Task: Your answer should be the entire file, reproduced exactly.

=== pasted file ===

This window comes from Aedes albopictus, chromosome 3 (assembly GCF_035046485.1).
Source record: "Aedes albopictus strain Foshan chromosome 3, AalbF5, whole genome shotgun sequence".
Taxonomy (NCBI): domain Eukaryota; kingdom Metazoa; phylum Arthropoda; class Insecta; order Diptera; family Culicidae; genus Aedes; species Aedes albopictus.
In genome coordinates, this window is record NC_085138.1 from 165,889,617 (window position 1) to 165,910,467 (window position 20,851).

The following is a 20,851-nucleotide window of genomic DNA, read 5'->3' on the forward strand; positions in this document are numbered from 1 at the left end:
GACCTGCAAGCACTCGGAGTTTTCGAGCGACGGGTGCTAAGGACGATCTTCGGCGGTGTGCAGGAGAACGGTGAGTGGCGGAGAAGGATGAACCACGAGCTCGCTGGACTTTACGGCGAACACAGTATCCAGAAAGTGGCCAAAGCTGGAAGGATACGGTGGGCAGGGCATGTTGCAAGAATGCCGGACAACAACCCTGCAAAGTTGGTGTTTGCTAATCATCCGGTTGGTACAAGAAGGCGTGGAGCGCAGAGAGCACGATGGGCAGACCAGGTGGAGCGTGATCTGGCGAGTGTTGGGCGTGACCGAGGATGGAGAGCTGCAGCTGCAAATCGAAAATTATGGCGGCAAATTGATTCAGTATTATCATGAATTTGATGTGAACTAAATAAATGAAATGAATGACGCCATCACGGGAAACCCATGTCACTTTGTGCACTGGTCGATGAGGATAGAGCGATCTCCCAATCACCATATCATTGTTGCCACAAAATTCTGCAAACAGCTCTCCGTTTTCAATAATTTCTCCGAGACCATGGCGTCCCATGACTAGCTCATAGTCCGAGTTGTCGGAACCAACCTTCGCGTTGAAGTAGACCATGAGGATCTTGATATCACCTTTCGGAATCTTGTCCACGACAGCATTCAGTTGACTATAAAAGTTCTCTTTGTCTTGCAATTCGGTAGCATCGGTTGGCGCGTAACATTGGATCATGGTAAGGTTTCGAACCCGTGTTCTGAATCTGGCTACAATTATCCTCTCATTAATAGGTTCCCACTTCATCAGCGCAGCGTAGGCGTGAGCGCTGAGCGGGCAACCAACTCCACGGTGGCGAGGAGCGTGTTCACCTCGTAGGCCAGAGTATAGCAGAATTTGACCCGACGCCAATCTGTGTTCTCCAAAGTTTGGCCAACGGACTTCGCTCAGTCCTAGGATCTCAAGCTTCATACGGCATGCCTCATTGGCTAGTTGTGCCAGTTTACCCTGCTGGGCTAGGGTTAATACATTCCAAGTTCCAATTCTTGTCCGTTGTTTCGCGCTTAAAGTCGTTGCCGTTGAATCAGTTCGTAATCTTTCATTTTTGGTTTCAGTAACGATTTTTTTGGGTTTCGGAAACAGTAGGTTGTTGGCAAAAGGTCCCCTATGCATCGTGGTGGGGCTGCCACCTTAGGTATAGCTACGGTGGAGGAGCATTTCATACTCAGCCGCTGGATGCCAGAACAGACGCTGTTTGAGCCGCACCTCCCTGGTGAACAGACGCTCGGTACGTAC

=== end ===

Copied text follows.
This window comes from Aedes albopictus, chromosome 3 (assembly GCF_035046485.1).
Source record: "Aedes albopictus strain Foshan chromosome 3, AalbF5, whole genome shotgun sequence".
Taxonomy (NCBI): domain Eukaryota; kingdom Metazoa; phylum Arthropoda; class Insecta; order Diptera; family Culicidae; genus Aedes; species Aedes albopictus.
In genome coordinates, this window is record NC_085138.1 from 165,889,617 (window position 1) to 165,910,467 (window position 20,851).

The following is a 20,851-nucleotide window of genomic DNA, read 5'->3' on the forward strand; positions in this document are numbered from 1 at the left end:
GACCTGCAAGCACTCGGAGTTTTCGAGCGACGGGTGCTAAGGACGATCTTCGGCGGTGTGCAGGAGAACGGTGAGTGGCGGAGAAGGATGAACCACGAGCTCGCTGGACTTTACGGCGAACACAGTATCCAGAAAGTGGCCAAAGCTGGAAGGATACGGTGGGCAGGGCATGTTGCAAGAATGCCGGACAACAACCCTGCAAAGTTGGTGTTTGCTAATCATCCGGTTGGTACAAGAAGGCGTGGAGCGCAGAGAGCACGATGGGCAGACCAGGTGGAGCGTGATCTGGCGAGTGTTGGGCGTGACCGAGGATGGAGAGCTGCAGCTGCAAATCGAAAATTATGGCGGCAAATTGATTCAGTATTATCATGAATTTGATGTGAACTAAATAAATGAAATGAATGACGCCATCACGGGAAACCCATGTCACTTTGTGCACTGGTCGATGAGGATAGAGCGATCTCCCAATCACCATATCATTGTTGCCACAAAATTCTGCAAACAGCTCTCCGTTTTCAATAATTTCTCCGAGACCATGGCGTCCCATGACTAGCTCATAGTCCGAGTTGTCGGAACCAACCTTCGCGTTGAAGTAGACCATGAGGATCTTGATATCACCTTTCGGAATCTTGTCCACGACAGCATTCAGTTGACTATAAAAGTTCTCTTTGTCTTGCAATTCGGTAGCATCGGTTGGCGCGTAACATTGGATCATGGTAAGGTTTCGAACCCGTGTTCTGAATCTGGCTACAATTATCCTCTCATTAATAGGTTCCCACTTCATCAGCGCAGCGTAGGCGTGAGCGCTGAGCGGGCAACCAACTCCACGGTGGCGAGGAGCGTGTTCACCTCGTAGGCCAGAGTATAGCAGAATTTGACCCGACGCCAATCTGTGTTCTCCAAAGTTTGGCCAACGGACTTCGCTCAGTCCTAGGATCTCAAGCTTCATACGGCATGCCTCATTGGCTAGTTGTGCCAGTTTACCCTGCTGGGCTAGGGTTAATACATTCCAAGTTCCAATTCTTGTCCGTTGTTTCGCGCTTAAAGTCGTTGCCGTTGAATCAGTTCGTAATCTTTCATTTTTGGTTTCAGTAACGATTTTTTTGGGTTTCGGAAACAGTAGGTTGTTGGCAAAAGGTCCCCTATGCATCGTGGTGGGGCTGCCACCTTAGGTATAGCTACGGTGGAGGAGCATTTCATACTCAGCCGCTGGATGCCAGAACAGACGCTGTTTGAGCCGCACCTCCCTGGTGAACAGACGCTCGGTACGTAC